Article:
As the temperature soars and summer cruises in high gear, mushrooms dot the landscape. And, my reading friends, I must admit that my heart skips a beat at the sight! Mushrooms are truly magnificent. They emerge from the soil without notice, quickly and furtively. Although tender to the touch, they can force their way through asphalt and concrete. Some species eject their spores at incredible speeds, reaching 180,000 times the force of gravity in a fraction of a second. Finally, many varieties produce mind-altering effects, opening doorways to spiritual experiences and inspiring groundbreaking medical breakthroughs.
Yet as amazing as mushrooms are, they are just the above-ground extensions of the fungi below. The fungal world is a wild and fascinating place, and has shaped our environment in ways that we are only beginning to understand. The eight books below explore the Fungi Kingdom, sketch out its relationship to the human world, and reveal its paramount significance to life on this zany planet.
Mycelium Running: How Mushrooms Can Help Save the World by Paul Stamets
Mycelium Running was my introduction to all things mushroom. It is an entertaining and profound meditation on the importance of fungi to human society. In this book, Stamets delves into the evolutionary history of fungi and shows its incredible diversity on Earth. Additionally, he advocates for “mycorestoration,” which involves the intentional growing of mushrooms to save and restore the environment. Fungi, as Stamets notes, have the ability to digest toxins and waste, thus cleaning the ecosystems they inhabit. Pick this book up; it is a fascinating read.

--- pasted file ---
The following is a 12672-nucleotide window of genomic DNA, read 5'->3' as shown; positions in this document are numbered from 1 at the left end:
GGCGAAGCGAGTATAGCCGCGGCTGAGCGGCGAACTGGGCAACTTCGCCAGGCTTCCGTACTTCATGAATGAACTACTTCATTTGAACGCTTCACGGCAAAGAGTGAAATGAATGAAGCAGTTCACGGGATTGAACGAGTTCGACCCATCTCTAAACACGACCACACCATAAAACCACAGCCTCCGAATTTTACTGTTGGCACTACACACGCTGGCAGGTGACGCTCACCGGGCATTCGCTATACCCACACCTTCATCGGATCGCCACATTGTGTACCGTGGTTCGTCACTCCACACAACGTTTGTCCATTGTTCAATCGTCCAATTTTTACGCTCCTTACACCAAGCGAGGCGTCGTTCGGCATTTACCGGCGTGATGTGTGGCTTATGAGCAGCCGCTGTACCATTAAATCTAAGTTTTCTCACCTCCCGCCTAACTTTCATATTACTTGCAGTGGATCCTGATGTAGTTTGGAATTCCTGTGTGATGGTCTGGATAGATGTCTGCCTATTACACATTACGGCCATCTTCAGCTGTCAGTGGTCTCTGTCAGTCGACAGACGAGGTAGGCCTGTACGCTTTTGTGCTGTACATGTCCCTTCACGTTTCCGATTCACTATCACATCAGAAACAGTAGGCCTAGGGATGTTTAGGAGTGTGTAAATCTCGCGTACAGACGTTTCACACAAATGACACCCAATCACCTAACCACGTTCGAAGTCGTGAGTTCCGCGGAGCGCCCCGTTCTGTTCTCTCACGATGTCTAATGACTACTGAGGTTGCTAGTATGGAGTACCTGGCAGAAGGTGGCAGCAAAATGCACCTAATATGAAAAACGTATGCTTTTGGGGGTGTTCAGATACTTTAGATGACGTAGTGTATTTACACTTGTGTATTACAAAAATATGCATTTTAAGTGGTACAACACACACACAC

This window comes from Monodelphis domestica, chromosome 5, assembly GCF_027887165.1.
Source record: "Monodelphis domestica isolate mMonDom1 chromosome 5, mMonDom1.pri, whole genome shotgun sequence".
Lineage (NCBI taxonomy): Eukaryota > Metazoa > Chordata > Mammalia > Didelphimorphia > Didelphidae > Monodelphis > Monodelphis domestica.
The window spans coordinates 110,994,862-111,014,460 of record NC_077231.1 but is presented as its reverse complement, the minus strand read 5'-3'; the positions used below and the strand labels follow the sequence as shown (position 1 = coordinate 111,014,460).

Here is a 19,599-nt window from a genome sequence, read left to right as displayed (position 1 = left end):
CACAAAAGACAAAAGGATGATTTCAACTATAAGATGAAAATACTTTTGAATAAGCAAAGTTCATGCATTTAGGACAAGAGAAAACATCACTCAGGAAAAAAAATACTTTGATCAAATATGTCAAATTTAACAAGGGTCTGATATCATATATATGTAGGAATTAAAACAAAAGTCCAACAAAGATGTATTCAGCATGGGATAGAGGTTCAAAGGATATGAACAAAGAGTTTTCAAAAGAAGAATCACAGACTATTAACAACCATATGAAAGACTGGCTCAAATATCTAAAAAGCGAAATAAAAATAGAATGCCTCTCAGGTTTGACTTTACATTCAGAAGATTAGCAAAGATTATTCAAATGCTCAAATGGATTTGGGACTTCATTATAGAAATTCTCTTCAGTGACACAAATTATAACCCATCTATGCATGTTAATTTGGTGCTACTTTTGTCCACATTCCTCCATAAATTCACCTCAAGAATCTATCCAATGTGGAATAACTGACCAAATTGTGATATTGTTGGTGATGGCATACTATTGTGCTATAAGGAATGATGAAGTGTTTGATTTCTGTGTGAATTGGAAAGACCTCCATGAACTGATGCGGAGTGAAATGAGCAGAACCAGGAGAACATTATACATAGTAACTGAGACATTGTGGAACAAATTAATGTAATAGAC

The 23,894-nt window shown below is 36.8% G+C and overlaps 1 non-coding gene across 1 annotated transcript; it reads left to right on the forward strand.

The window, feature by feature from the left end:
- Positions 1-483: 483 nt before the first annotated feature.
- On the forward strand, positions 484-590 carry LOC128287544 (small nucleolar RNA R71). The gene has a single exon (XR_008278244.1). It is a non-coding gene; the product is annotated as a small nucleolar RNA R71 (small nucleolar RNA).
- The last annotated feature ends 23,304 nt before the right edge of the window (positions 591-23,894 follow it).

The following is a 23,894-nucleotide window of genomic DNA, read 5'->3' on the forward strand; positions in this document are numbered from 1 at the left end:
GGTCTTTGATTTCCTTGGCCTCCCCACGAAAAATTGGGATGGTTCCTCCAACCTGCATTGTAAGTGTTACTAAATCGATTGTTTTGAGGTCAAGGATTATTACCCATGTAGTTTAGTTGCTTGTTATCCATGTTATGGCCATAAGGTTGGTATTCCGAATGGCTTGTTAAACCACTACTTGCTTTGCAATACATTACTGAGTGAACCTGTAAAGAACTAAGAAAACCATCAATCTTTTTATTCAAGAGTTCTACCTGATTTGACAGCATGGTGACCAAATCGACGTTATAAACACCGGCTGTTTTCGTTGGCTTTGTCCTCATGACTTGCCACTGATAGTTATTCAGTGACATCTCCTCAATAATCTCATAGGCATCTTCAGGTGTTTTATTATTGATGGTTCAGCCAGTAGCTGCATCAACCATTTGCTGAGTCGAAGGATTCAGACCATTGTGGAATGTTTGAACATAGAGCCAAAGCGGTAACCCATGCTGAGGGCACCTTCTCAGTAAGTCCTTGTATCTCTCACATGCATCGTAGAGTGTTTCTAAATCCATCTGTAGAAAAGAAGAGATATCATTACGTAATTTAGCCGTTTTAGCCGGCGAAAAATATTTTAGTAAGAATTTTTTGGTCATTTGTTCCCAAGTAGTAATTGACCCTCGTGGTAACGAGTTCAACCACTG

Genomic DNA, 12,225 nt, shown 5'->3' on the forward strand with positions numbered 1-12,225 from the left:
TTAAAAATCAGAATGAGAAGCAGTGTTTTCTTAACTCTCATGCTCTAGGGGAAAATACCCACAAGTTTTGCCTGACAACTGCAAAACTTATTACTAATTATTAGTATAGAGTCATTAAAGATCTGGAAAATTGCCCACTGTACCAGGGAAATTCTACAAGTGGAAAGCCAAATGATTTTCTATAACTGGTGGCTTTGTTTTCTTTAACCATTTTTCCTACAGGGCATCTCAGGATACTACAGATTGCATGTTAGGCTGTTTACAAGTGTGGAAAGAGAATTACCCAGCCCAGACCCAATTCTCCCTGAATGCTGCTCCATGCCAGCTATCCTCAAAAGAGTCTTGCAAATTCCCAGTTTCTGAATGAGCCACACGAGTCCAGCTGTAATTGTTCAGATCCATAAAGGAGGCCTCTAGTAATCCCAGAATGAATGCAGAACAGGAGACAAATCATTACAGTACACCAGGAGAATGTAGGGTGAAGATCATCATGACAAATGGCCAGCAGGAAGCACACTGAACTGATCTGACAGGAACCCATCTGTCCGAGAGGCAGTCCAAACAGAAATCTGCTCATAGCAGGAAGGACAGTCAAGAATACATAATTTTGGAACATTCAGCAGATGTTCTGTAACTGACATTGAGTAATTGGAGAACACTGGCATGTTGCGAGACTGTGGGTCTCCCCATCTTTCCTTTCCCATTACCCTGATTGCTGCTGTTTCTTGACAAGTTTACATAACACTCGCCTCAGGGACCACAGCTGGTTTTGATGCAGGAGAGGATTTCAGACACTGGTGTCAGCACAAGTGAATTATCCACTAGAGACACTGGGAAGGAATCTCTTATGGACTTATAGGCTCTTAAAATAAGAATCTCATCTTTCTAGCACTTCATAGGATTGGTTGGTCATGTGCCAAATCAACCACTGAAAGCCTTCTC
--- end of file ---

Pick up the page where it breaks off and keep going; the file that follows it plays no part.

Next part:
Entangled Life: How Fungi Make Our Worlds, Shape Our Minds & Shape Our Futures, by Merlin Sheldrake
Like Stamets, Merlin Sheldrake explores the wide-ranging influence of fungi in his book Entangled Life. From the foothills of Bologna to the rain forests of Panama, from under the soil to inside the tripping mind, Sheldrake takes his reader on an adventure through the fungal world. For me, the most exciting part of the book is his discussion of the interrelationship between plants and the fungi. Basically, plants piggybacked on fungi, using them as a root system to evolve from sea to land. Thus, without fungi, plants as we know them would not exist. Check out Entangled Life when you get the chance.
The Mushroom Hunters: On the Trail of an Underground America by Langdon Cook
In The Mushroom Hunters, food writer Langdon Cook draws his reader into the world of mushroom foraging. Cook’s travelogue charts out prime mushroom locations and tells the stories of the foragers he meets along the way. In the process, he shows how mushroom foraging is a multi-million dollar business. Getting a stake in that biz is like hitting it big in the gold rush. The Mushroom Hunters details the fascinating journey of these picked mushrooms, from the dark and secretive depths of the forest to opulent American restaurant tables. It is a thoroughly engaging read.
Mushrooms Demystified by David Arora
Although it is over 1000 pages and would definitely weigh down a backpack, David Arora’s Mushrooms Demystified is still the definitive guide to finding and foraging for mushrooms. These pages are packed with handy picking tips, witty anecdotes, and extremely thorough classification guides. Additionally, Arora’s encyclopedia covers over 2,000 species of mushrooms and contains hundreds of pictures to help you identify your favorite fungi in the field. This book is a must have for foragers and mushroom enthusiasts.
Mushroom: A Global History by Cynthia D. Bertelsen